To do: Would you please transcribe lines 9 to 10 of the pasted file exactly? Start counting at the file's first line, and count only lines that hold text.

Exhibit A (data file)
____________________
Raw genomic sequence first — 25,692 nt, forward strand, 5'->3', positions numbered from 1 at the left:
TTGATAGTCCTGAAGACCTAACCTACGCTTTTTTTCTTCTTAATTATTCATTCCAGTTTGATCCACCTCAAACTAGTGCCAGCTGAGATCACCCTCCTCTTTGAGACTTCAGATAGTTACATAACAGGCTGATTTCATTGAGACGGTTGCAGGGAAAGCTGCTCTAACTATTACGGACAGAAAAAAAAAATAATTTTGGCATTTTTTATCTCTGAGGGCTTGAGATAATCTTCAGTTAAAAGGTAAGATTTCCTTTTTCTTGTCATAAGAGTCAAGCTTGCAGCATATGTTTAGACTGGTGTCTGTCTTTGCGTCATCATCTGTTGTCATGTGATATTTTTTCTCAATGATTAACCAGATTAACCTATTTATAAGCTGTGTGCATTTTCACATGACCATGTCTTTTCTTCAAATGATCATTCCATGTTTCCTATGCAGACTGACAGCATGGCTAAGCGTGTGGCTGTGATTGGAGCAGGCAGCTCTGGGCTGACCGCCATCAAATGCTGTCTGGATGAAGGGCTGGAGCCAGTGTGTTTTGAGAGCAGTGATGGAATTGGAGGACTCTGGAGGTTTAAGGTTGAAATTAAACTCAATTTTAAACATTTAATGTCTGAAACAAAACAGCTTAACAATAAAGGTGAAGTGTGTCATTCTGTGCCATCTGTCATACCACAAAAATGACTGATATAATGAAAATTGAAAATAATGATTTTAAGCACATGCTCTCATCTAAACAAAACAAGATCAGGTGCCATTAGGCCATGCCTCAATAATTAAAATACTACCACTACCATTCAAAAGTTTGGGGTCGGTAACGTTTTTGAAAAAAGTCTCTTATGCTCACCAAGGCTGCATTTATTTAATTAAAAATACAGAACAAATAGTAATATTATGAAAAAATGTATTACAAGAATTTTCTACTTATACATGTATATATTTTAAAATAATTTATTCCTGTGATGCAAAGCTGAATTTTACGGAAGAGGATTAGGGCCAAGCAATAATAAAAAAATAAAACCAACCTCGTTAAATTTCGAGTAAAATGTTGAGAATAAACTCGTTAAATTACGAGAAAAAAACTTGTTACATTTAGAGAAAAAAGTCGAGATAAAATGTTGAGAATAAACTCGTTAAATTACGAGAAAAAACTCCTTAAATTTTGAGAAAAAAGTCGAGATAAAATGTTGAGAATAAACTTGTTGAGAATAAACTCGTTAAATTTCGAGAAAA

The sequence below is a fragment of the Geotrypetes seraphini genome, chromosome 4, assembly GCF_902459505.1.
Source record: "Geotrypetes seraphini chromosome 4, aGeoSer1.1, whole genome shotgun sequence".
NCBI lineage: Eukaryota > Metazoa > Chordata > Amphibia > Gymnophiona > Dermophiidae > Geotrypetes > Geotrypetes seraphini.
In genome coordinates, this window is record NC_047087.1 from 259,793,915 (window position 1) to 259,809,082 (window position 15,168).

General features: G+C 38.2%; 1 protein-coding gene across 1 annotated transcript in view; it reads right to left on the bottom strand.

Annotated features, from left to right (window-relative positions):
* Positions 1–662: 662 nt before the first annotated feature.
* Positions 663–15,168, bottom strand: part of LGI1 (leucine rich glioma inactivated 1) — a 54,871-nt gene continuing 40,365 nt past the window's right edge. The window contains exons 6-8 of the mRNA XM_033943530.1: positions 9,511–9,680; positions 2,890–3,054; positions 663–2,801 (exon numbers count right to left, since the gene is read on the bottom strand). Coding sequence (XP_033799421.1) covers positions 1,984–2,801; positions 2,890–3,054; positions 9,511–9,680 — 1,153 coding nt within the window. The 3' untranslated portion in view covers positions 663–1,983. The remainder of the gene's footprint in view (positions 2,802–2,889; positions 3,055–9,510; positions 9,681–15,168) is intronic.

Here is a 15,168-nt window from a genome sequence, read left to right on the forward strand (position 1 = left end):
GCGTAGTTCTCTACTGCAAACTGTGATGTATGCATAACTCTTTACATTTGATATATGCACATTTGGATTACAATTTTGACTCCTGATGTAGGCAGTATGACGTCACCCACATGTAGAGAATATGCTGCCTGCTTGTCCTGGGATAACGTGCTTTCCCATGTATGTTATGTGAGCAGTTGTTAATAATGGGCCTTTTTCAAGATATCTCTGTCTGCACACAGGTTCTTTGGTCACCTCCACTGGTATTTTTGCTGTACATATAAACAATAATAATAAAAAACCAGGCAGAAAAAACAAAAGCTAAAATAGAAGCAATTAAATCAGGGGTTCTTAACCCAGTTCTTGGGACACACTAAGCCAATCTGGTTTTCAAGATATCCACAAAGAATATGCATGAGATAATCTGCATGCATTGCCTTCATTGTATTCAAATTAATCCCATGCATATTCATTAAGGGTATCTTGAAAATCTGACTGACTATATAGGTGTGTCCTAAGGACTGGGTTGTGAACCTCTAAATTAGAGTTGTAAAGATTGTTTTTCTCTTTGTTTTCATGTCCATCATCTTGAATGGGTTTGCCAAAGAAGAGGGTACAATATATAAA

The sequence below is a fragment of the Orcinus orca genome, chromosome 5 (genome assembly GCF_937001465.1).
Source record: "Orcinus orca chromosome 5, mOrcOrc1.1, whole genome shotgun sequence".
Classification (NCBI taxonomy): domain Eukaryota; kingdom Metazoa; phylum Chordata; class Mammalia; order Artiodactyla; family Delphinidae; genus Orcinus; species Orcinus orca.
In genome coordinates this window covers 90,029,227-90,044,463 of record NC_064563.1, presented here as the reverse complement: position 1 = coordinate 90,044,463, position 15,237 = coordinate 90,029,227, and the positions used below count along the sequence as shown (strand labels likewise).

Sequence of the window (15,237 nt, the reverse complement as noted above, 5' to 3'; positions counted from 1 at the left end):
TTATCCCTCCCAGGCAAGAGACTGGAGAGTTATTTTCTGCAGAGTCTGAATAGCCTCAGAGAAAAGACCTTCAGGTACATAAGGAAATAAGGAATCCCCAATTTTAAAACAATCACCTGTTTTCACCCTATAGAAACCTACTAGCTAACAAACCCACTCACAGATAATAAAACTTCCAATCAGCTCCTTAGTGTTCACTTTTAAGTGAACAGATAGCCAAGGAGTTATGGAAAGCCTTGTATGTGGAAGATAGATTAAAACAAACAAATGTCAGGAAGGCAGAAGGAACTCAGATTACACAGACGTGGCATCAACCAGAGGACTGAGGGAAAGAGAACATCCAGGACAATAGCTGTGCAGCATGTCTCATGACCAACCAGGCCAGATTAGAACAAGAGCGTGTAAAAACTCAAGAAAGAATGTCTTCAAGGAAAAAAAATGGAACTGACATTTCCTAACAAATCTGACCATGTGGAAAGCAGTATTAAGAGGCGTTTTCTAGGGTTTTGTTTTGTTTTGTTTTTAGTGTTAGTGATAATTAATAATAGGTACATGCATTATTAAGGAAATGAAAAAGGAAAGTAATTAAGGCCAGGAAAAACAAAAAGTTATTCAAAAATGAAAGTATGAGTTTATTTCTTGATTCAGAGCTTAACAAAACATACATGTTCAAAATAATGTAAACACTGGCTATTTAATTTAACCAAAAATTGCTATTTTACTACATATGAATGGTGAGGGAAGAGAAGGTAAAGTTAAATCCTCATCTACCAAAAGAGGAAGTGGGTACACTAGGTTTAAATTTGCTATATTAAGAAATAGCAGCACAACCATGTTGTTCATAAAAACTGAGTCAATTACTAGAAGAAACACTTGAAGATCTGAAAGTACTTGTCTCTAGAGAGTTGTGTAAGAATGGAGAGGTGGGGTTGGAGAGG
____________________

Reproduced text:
* Positions 1–662: 662 nt before the first annotated feature.
* Positions 663–15,168, bottom strand: part of LGI1 (leucine rich glioma inactivated 1) — a 54,871-nt gene continuing 40,365 nt past the window's right edge. The window contains exons 6-8 of the mRNA XM_033943530.1: positions 9,511–9,680; positions 2,890–3,054; positions 663–2,801 (exon numbers count right to left, since the gene is read on the bottom strand). Coding sequence (XP_033799421.1) covers positions 1,984–2,801; positions 2,890–3,054; positions 9,511–9,680 — 1,153 coding nt within the window. The 3' untranslated portion in view covers positions 663–1,983. The remainder of the gene's footprint in view (positions 2,802–2,889; positions 3,055–9,510; positions 9,681–15,168) is intronic.